Dehydroacetic acid-phenylhydrazone as a Potential Inhibitor for Wild-type HIV-1 Protease: Structural, DFT, Molecular Dynamics, 3D QSAR and ADMET Characteristics

Document Type: Research Article

Authors

1 University of Kwazulu Natal

2 University of Nigeria

3 Department of Industrial Chemistry, Enugu State University of Science and Technology Enugu, State, Nigeria.

4 South Ural State University, Laboratory of Computational Modelling of Drugs, Tchaikovsky str. 20-A, Chelyabinsk, Russia

Abstract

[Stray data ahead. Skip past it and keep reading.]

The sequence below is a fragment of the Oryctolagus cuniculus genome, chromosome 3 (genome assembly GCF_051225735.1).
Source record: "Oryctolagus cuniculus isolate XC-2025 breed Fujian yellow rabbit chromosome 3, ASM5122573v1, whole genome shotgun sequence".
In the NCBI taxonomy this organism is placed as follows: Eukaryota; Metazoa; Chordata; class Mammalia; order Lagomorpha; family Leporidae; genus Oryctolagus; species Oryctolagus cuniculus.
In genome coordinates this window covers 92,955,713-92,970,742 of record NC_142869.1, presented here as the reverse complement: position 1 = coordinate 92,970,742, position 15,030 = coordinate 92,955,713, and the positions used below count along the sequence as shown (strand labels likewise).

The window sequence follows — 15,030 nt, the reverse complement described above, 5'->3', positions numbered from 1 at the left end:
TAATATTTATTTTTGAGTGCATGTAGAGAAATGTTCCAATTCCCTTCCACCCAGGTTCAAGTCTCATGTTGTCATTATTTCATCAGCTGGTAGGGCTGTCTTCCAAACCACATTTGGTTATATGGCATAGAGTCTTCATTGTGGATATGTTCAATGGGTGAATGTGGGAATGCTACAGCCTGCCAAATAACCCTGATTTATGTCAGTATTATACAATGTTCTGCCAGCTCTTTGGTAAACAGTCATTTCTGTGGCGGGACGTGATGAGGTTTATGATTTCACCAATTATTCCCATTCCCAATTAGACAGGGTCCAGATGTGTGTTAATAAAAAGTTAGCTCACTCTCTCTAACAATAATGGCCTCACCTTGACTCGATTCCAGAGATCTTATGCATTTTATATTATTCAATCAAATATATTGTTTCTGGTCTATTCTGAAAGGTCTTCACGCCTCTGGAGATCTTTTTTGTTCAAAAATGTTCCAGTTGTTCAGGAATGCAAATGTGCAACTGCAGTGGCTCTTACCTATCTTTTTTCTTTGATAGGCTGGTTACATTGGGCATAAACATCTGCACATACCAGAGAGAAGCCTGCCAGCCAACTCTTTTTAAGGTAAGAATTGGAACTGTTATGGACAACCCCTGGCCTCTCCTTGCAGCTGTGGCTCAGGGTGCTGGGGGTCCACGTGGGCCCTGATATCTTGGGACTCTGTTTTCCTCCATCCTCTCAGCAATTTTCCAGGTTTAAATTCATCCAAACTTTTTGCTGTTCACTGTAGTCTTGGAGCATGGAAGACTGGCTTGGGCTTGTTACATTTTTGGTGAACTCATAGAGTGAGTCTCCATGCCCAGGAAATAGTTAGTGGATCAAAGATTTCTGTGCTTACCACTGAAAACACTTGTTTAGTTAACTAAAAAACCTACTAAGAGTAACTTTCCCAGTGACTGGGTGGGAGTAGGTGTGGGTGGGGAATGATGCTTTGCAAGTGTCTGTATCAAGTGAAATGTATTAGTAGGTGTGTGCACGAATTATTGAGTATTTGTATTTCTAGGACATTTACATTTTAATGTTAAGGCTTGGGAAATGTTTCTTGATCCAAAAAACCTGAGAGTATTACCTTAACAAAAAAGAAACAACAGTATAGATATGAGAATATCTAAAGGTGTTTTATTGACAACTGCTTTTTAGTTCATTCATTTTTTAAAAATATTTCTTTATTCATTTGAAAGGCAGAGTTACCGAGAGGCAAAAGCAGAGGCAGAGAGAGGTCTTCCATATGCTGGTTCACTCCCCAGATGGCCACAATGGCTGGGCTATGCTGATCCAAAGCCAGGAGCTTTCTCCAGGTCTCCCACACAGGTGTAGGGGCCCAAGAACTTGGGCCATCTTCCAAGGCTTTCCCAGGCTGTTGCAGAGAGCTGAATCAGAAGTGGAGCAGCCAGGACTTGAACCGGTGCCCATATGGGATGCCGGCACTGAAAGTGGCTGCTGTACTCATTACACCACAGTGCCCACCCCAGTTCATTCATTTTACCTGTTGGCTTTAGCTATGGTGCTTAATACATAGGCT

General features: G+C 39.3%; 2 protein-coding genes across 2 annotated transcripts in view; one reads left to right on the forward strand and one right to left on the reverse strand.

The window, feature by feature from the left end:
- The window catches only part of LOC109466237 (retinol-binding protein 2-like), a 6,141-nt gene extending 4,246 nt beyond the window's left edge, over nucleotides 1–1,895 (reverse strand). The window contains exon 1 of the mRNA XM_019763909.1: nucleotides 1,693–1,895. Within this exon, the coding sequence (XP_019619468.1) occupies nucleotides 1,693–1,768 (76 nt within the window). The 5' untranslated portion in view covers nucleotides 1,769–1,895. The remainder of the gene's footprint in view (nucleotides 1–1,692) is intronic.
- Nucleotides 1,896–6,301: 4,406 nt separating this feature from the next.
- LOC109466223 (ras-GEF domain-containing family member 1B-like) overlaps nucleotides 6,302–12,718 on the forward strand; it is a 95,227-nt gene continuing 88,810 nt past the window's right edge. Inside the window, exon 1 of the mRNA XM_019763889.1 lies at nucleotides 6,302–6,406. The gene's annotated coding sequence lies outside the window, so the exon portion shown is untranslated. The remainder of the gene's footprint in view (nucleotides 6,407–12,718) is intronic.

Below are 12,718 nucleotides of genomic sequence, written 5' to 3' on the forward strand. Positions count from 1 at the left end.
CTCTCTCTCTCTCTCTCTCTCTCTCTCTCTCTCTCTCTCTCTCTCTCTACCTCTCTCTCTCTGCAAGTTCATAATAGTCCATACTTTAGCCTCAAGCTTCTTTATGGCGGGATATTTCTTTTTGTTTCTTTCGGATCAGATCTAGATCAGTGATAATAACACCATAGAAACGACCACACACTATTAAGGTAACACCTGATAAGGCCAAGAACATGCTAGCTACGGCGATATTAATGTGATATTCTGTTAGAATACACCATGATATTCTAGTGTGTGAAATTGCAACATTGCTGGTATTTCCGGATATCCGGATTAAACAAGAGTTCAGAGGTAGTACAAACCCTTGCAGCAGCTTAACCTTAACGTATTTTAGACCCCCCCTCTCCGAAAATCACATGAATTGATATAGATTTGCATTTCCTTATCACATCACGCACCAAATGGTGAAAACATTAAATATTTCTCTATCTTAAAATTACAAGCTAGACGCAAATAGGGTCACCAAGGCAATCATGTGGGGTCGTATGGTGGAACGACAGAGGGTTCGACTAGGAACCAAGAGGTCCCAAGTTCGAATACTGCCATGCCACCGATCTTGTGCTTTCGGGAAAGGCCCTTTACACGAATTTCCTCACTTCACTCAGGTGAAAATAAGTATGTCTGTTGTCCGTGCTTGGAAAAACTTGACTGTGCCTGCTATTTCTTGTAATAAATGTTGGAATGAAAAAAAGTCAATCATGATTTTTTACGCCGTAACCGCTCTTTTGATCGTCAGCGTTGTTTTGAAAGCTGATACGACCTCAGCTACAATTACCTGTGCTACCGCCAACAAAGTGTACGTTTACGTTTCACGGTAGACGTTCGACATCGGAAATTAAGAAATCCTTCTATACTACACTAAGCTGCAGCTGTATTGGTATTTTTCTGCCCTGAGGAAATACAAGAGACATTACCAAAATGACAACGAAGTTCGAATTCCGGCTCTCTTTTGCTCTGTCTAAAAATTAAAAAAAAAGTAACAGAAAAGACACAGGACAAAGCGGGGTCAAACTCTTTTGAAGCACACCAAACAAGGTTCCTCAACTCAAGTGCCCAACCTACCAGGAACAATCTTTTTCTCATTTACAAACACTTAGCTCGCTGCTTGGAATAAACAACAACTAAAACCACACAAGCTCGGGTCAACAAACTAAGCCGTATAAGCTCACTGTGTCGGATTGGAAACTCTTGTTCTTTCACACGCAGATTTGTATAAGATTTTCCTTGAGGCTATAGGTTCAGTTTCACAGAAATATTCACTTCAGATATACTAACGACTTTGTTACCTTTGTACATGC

Despite several studies towards anti-HIV therapy, HIV infections remain a challenge due to the resistivity of developed drugs. The emergence of new HIV-1 PR mutations has led to the drug resistance of the available FDA approved drugs and lower activity towards the HIV protease. Based on this the molecular properties of 4-hydroxy-6-methyl-3-[(1E)-1-(2-phenylhydrazinylidene) ethyl]-2H-pyran-2-one (DHAA-PH) has been carried out using the hybrid Density Functional Theory (DFT) and Time Dependent (TDFT) method at B3LYP/6-31+G(d,p) levels of theory. To substantiate the sensitivity of functional applied M06-2X/ 6-311++G(2d,2p) and mPWB1W/6-311++G(2d,2p) was used to calculate the geometric, IR, 1H NMR and energy gap calculations. DFT calculations with M06-2X and mPWB1W was observed to agree with experiment compared to B3LYP functional. The absorption spectra of DHAA-PH showed three distinct bands which were designated as S0 to S1, S0 to S2 and S0 to S3 in order of increasing energy. The high intensity (oscillator strength) of S0 to S1 infers that the transition is quantum mechanically allowed, while the low intensity of S0 to S2 and S0 to S3 transitions suggests quantum mechanically forbidden transitions. Molecular dynamics simulations revealed that the obtained MMGBSA binding energies are better compared to the experimentally reported binding energies for HIV-1 protease inhibitors. 3D QSAR and computational ADMET study were performed. Pharmacophore fragments of the compound were identified as well as the fragments determining its toxicity and metabolic properties. Based on the analysis of these fragments, the ways to further design of promising HIV1-protease inhibitors was proposed.

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